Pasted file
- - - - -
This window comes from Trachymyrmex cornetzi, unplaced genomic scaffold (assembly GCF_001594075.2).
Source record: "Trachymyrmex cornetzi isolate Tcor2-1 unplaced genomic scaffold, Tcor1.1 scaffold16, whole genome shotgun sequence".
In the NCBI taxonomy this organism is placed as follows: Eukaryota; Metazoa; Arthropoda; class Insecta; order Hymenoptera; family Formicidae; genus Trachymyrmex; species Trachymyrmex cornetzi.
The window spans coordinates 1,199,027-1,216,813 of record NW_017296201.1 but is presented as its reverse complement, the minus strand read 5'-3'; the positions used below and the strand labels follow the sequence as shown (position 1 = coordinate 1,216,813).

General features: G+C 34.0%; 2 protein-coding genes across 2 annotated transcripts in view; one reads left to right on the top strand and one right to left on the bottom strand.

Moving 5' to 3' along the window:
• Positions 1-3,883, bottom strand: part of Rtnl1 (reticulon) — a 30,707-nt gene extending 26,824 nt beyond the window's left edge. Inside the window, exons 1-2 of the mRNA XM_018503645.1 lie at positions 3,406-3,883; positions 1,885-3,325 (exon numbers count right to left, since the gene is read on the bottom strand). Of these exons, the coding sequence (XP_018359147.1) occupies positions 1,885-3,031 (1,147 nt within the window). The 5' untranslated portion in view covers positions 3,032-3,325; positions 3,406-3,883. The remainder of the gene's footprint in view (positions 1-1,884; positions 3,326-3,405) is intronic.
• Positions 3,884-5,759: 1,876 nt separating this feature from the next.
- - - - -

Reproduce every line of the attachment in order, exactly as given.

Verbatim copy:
This window comes from Trachymyrmex cornetzi, unplaced genomic scaffold (assembly GCF_001594075.2).
Source record: "Trachymyrmex cornetzi isolate Tcor2-1 unplaced genomic scaffold, Tcor1.1 scaffold16, whole genome shotgun sequence".
In the NCBI taxonomy this organism is placed as follows: Eukaryota; Metazoa; Arthropoda; class Insecta; order Hymenoptera; family Formicidae; genus Trachymyrmex; species Trachymyrmex cornetzi.
The window spans coordinates 1,199,027-1,216,813 of record NW_017296201.1 but is presented as its reverse complement, the minus strand read 5'-3'; the positions used below and the strand labels follow the sequence as shown (position 1 = coordinate 1,216,813).

General features: G+C 34.0%; 2 protein-coding genes across 2 annotated transcripts in view; one reads left to right on the top strand and one right to left on the bottom strand.

Moving 5' to 3' along the window:
• Positions 1-3,883, bottom strand: part of Rtnl1 (reticulon) — a 30,707-nt gene extending 26,824 nt beyond the window's left edge. Inside the window, exons 1-2 of the mRNA XM_018503645.1 lie at positions 3,406-3,883; positions 1,885-3,325 (exon numbers count right to left, since the gene is read on the bottom strand). Of these exons, the coding sequence (XP_018359147.1) occupies positions 1,885-3,031 (1,147 nt within the window). The 5' untranslated portion in view covers positions 3,032-3,325; positions 3,406-3,883. The remainder of the gene's footprint in view (positions 1-1,884; positions 3,326-3,405) is intronic.
• Positions 3,884-5,759: 1,876 nt separating this feature from the next.